The Visa Bulletin – What You Need to Know and How to Understand Priority Dates When Filing Immigration Petitions for Your Relatives

The Visa Bulletin – What You Need to Know and How to Understand Priority Dates When Filing Immigration Petitions for Your Relatives By Laraine SchwartzCurrently the United States has a complex system in place to control our rate of permanent legal immigration. Even before we implement Comprehensive Immigration Reform (ever the optimist), for many years there have been annual limits on the total number of immigrants processed, as well as allotments per visa category and country. Congress determines the number of immigrants allowed to enter the U.S. for each category and country. Most categories have annual limits, with a few exceptions.

For example, there are no numerical limits in the Immediate Relative category that includes the parents, spouse and minor, unmarried children of U.S. citizens. 

Eligibility is based on the date that a petition is filed and thus initiated. A backlog exists, so the latest filing date being processed is referred to as the Visa Priority Date.

The Immediate Relatives are not listed on the Visa Bulletin because there is an immediate visa available (hence the name).

The Visa Bulletin is a document which lists the availability of immigrant visa numbers every month. If you have filed a visa for a relative, this Bulletin can serve as your timetable. The most recent Bulletin can be found here and is updated each month on our website under News.

The Bulletin is comprehensive and includes the allotted numbers for each family-sponsored category (as well as employment-based categories, which is a topic for a future blog). In effect, it shows the backlog in each immigrant visa category in any given month.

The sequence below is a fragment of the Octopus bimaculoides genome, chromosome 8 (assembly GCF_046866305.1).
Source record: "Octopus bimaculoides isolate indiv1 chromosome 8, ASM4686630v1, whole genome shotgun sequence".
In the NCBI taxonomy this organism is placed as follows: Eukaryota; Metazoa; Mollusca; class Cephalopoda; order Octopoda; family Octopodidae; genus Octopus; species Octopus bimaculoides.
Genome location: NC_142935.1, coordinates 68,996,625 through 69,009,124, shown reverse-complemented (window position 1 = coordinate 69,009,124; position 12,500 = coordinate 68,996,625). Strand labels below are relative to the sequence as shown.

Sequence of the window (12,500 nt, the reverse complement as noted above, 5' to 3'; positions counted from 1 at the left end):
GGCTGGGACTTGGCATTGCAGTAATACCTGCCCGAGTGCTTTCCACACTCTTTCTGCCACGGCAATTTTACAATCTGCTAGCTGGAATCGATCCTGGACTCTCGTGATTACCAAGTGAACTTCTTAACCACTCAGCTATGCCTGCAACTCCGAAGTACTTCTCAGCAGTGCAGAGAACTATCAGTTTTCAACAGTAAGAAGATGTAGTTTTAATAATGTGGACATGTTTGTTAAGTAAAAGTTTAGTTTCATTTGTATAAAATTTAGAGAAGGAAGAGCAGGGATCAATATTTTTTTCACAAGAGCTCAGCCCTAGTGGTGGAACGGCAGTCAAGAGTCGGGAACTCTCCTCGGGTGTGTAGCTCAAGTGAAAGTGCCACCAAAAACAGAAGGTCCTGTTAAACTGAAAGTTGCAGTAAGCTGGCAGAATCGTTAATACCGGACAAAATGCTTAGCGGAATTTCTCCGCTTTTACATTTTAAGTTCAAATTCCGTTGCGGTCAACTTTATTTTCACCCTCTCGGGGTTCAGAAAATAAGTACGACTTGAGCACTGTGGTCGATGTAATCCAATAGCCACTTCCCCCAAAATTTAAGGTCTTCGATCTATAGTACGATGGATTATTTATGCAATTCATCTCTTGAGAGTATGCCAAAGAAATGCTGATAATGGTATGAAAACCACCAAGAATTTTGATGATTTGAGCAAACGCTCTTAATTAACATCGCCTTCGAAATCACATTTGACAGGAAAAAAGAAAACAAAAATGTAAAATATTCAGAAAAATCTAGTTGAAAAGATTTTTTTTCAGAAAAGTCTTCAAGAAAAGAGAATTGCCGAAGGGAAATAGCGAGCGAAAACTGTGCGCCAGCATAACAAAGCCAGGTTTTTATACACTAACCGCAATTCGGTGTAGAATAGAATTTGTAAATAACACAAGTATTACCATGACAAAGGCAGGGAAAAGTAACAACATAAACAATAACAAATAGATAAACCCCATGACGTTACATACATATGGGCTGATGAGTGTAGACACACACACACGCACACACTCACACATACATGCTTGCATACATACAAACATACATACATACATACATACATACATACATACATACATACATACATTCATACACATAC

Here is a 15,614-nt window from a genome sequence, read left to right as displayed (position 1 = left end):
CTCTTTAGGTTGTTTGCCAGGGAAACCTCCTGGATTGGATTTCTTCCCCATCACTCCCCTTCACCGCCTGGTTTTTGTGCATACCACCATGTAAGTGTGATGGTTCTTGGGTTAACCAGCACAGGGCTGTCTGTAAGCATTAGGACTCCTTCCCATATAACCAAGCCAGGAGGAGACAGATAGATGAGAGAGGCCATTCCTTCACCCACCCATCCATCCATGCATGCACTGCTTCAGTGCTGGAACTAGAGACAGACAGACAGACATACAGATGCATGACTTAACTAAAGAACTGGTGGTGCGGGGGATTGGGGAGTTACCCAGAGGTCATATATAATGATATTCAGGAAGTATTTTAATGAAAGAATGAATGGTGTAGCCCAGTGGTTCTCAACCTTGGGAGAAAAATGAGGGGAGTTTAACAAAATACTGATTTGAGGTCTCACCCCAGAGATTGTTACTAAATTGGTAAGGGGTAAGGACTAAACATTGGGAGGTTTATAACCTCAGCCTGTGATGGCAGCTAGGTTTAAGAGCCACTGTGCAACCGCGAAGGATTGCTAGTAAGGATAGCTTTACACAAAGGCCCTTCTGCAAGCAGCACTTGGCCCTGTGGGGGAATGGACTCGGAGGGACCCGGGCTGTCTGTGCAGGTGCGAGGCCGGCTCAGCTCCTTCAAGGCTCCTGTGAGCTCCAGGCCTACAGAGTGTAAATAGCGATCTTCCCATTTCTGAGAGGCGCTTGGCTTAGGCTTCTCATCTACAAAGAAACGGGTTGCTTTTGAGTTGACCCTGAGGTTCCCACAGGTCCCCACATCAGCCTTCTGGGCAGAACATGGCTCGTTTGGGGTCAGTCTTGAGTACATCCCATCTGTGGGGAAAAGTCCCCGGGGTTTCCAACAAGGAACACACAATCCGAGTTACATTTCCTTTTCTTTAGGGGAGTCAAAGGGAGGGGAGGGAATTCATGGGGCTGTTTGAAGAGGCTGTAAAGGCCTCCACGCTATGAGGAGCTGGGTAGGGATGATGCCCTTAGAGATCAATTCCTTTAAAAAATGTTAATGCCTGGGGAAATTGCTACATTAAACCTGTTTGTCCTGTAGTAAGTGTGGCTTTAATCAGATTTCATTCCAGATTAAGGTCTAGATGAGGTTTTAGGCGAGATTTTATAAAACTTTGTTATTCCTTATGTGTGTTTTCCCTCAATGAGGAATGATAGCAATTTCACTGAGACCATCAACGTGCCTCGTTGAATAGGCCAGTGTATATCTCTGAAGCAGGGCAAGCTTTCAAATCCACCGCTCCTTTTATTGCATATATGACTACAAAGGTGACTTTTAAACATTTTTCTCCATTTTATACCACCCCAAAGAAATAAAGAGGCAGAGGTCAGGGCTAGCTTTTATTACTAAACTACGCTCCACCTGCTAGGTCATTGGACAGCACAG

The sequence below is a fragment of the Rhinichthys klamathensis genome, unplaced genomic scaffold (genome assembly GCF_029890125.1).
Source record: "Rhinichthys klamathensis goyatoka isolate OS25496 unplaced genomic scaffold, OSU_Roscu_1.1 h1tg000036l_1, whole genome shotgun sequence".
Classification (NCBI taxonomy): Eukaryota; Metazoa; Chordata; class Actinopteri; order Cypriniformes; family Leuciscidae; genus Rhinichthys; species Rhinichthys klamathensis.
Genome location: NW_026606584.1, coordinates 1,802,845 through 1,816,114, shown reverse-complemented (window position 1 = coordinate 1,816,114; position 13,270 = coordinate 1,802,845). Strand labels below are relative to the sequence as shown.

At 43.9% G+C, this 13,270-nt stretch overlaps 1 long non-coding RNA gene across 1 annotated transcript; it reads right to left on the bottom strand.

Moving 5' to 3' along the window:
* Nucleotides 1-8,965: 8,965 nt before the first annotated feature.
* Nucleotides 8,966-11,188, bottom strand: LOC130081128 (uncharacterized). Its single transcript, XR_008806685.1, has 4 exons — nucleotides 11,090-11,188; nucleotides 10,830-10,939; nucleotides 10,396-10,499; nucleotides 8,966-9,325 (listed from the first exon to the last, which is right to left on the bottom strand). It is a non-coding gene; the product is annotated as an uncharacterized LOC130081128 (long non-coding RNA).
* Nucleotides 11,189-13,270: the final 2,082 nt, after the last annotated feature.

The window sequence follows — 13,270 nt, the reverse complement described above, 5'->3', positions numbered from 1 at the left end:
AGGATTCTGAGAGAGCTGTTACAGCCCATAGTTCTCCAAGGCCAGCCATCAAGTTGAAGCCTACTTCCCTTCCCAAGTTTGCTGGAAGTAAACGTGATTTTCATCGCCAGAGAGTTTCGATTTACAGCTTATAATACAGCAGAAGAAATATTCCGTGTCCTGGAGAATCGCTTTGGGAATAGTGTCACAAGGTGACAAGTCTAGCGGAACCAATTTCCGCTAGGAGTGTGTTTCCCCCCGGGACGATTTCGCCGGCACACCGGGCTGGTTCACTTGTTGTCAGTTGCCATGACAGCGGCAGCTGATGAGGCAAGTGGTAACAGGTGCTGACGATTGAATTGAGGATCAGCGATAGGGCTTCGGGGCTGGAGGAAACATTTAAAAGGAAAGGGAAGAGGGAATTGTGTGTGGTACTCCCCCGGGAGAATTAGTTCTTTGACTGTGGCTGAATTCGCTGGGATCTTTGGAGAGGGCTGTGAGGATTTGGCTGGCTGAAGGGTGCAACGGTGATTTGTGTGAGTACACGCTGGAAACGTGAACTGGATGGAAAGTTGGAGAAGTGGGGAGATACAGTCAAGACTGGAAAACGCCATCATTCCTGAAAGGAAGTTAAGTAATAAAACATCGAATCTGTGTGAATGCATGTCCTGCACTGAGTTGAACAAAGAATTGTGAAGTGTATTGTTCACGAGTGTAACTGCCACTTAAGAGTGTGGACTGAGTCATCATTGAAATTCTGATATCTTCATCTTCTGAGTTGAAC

The Visa Bulletin specifies the current date that is presently being processed for each of the different family visas.

  • The “Current Date” is the same as the “Filing Date” of the original petition.
  • If an applicant’s filing date is before the listed priority date in the Bulletin, then that immigrant visa number is available and the petitioner may proceed with the processing of the petition.
  • If the applicant’s filing date is after the current date listed, then the petitioner must wait until their filing date is the same as or after the priority date listed.

Due to large numbers of foreign nationals from India, China, Mexico and the Philippines wanting to immigrate to the United States, these four countries are often more backlogged than others. Therefore, the Visa Bulletin lists the priority dates for these nations separately.

If you or a family member have petitioned for legal permanent residence for a relative and are having trouble understanding the Visa Bulletin and how to use it, I urge you to consult with an immigration attorney for advice concerning your current status.

Larraine Schwartz, Lobbying for Immigration Reform

Laraine E. Schwartz, Esq.
Winograd and Schwartz Attorneys at Law, PC

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